Q: How exactly is my credit score calculated?
A: Credit scoring models are numerous and also fairly nuanced so how a score is determined will vary, depending on whose doing the calculations. However, most models look at the same major categories:
Payment history. This involves whether or not you’ve paid your bills on time and how long any existing delinquencies have been left to linger.
Existing debt. Since a lender is generally pulling credit to see if you’re going to pay back a prospective loan, scoring models look at how much debt you already have on the books. Lenders also factor in how much credit you are using versus how much credit you have available to you, which is something we frequently refer to as the credit utilization ratio.
Age of credit report. Commonly referred to as “time in file,” this category is determined by both the age of your oldest credit line and the average age of all the accounts appearing on your credit report.
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Types of credit on the books. Credit is typically divvyed into two categories. Revolving accounts (i.e. credit cards) limit the line of credit, but have balances that fluctuate. Installment accounts, like car loans or mortgages, require consumers to pay a fixed amount each month until the entire balance has been depleted. Top credit scorers have a careful balance of both accounts on record.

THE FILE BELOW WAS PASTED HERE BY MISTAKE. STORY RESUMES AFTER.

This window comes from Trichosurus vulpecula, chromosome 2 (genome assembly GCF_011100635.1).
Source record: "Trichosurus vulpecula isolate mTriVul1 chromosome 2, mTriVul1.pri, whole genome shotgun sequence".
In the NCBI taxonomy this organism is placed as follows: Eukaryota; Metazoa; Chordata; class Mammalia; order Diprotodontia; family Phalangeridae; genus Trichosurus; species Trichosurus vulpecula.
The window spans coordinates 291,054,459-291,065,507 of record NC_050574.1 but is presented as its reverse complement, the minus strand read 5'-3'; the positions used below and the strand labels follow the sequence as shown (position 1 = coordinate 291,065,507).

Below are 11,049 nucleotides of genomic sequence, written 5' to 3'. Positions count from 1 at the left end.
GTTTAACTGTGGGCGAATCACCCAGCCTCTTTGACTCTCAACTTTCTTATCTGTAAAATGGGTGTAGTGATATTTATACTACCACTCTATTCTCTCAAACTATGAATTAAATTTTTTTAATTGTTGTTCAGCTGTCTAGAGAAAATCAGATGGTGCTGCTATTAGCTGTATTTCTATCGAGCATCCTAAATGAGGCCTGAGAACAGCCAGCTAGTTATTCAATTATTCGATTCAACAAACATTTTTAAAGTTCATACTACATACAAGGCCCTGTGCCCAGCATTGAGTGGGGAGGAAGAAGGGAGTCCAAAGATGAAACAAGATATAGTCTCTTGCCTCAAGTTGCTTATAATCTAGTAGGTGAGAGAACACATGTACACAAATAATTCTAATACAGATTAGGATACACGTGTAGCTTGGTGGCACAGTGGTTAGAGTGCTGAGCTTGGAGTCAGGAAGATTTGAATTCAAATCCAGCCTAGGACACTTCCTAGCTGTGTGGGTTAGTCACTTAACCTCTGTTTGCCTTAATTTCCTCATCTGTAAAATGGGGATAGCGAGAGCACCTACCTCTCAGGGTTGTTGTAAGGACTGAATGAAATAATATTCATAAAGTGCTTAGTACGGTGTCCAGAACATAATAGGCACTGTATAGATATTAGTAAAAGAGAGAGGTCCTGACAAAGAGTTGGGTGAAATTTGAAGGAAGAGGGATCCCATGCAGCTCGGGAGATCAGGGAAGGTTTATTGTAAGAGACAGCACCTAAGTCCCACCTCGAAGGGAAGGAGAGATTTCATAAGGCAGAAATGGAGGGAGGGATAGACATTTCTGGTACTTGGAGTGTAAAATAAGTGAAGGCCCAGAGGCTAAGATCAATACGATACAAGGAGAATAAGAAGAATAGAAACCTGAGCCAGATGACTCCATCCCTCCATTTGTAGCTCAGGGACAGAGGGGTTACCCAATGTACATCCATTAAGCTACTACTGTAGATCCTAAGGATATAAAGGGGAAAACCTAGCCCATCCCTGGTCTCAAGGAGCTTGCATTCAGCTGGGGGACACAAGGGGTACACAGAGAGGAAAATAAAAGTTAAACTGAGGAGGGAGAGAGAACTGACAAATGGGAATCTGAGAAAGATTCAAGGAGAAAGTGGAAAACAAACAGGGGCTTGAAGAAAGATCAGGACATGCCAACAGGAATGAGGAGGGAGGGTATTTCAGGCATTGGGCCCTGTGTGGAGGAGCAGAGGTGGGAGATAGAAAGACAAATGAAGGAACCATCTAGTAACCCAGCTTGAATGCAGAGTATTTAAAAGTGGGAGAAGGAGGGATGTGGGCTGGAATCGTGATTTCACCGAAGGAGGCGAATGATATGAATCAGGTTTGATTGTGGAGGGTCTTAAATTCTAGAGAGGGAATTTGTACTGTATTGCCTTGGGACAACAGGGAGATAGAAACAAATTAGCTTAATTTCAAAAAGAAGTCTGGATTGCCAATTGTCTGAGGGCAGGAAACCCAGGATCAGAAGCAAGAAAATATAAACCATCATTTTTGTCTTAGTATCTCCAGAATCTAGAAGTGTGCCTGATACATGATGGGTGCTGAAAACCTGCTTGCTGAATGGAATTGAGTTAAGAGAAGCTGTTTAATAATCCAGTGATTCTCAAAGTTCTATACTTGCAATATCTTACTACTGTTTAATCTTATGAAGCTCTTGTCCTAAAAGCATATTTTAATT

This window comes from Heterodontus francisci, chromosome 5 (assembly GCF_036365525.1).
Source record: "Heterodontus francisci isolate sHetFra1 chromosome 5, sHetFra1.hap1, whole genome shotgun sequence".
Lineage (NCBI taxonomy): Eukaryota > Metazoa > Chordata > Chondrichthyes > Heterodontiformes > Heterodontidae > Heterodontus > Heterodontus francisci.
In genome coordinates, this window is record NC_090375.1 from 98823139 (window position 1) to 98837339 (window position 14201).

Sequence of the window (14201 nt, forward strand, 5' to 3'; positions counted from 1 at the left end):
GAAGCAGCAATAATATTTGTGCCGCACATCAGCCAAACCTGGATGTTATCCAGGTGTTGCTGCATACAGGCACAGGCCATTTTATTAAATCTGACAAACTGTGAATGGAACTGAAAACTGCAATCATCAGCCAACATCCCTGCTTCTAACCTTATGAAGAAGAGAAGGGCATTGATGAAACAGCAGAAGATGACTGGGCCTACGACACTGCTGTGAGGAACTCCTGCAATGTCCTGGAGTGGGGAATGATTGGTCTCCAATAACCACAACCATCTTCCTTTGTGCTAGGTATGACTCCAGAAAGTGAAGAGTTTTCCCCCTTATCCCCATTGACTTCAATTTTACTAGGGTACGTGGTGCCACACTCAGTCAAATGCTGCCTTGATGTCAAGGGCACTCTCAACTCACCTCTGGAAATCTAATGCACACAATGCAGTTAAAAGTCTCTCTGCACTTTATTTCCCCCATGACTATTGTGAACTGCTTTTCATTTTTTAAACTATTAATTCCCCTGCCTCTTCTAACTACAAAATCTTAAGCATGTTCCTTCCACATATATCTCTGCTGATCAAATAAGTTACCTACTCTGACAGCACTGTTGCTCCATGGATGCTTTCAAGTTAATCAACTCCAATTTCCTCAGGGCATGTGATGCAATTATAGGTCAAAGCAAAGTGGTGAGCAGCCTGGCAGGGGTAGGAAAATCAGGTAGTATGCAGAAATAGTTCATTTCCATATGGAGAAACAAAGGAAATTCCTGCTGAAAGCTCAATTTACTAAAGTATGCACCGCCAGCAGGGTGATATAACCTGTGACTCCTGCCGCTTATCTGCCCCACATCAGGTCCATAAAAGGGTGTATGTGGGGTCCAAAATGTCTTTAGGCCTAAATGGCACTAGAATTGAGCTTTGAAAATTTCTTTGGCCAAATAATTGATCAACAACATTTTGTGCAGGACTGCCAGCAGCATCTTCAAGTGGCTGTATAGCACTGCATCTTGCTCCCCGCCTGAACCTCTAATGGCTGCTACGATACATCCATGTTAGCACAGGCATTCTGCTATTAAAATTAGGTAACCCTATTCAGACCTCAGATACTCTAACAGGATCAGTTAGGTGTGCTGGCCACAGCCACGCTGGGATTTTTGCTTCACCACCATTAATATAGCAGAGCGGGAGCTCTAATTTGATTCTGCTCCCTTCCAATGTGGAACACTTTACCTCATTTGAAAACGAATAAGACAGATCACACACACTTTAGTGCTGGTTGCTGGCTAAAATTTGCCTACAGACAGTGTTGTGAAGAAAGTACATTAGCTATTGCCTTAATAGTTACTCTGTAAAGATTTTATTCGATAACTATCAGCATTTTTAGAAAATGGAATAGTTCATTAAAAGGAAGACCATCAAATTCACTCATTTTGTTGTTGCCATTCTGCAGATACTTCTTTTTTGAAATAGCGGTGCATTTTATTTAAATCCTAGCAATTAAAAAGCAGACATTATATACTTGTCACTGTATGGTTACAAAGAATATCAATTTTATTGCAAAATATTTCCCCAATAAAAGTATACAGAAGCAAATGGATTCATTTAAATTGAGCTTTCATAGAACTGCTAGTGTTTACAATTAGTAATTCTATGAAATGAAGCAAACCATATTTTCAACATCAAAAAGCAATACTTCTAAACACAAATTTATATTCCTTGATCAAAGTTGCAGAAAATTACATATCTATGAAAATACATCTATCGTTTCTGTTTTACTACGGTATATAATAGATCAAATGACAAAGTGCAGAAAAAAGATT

New credit activity. This involves credit card inquiries generated whenever a consumer applies for a new line of credit and whether or not a new account was actually opened.
The weight assigned to each of these categories will vary from system to system as will the terminology used to tag each component. FICO, for instance, refers to existing debt, which accounts for 30% of its score, as “amounts owed.”
VantageScore, on the other hand, refers to this category as “total of balances,” which only accounts for 9% of the score, largely due to the fact that credit utilization has its own separate category.
You can find more complete breakdowns of the FICO scoring model and the Vantage Score model on their respective websites if you want to get a better idea of what categories tend to hold the most weight. (Generally speaking, however, this involves your payment history and your credit-to-debt ratio.)